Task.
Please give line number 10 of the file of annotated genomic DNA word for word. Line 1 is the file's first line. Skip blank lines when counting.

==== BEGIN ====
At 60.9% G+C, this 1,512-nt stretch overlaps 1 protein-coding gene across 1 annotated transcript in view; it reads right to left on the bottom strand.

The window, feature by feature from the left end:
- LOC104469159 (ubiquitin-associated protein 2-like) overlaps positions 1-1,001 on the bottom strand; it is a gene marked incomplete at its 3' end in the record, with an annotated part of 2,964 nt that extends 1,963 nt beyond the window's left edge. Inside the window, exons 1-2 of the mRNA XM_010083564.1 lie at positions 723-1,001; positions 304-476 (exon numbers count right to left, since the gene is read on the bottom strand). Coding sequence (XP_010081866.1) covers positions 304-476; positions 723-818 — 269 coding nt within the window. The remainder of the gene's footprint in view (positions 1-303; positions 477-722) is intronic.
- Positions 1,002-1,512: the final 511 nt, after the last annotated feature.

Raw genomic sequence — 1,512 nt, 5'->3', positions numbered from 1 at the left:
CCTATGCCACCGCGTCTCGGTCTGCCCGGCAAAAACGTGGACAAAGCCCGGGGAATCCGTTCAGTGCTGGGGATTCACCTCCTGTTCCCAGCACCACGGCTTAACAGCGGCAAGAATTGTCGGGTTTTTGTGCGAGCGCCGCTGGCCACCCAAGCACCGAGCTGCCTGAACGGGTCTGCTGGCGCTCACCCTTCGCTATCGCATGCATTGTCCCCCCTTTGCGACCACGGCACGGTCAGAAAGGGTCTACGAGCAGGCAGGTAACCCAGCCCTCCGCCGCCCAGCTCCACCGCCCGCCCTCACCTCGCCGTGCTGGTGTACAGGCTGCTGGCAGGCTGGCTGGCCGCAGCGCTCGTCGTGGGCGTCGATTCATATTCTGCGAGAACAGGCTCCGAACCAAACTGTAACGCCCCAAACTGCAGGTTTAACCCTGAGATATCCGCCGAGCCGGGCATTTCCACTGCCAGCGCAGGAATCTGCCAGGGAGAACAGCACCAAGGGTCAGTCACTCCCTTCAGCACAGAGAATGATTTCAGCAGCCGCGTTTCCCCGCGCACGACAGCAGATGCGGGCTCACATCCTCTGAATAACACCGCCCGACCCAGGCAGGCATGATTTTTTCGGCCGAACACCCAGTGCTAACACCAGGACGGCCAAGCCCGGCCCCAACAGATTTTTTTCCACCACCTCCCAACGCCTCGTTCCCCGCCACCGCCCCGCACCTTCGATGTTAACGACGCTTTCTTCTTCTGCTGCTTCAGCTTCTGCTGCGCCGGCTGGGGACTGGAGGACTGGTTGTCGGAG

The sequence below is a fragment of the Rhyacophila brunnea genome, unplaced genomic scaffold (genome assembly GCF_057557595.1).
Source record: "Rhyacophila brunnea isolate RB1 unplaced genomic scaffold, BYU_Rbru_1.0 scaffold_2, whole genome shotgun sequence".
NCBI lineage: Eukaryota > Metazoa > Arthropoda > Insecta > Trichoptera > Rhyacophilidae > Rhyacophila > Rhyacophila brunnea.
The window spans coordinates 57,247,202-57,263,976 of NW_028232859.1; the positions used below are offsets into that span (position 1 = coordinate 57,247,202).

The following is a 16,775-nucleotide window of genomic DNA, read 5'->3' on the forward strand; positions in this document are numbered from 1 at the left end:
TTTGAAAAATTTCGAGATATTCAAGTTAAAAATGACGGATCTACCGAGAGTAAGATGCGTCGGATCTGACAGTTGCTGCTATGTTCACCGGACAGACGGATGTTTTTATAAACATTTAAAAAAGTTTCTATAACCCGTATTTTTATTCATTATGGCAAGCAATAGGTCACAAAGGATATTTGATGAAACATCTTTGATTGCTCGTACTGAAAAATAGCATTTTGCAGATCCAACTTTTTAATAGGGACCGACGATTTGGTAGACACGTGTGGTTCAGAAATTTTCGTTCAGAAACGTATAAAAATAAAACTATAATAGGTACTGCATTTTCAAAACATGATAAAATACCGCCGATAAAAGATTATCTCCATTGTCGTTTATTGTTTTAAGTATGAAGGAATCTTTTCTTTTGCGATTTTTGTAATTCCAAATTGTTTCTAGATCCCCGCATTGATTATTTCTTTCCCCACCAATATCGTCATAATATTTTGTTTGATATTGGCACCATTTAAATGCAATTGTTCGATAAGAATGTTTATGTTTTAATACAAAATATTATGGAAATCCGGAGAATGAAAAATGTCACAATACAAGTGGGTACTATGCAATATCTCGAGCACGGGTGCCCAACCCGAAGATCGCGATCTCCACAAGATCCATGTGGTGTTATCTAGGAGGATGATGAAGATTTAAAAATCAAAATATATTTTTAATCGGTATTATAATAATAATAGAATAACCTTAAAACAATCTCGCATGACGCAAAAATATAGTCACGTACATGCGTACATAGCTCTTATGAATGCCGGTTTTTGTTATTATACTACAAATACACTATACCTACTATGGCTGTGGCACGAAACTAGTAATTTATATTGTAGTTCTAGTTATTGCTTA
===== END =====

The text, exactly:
The window spans coordinates 57,247,202-57,263,976 of NW_028232859.1; the positions used below are offsets into that span (position 1 = coordinate 57,247,202).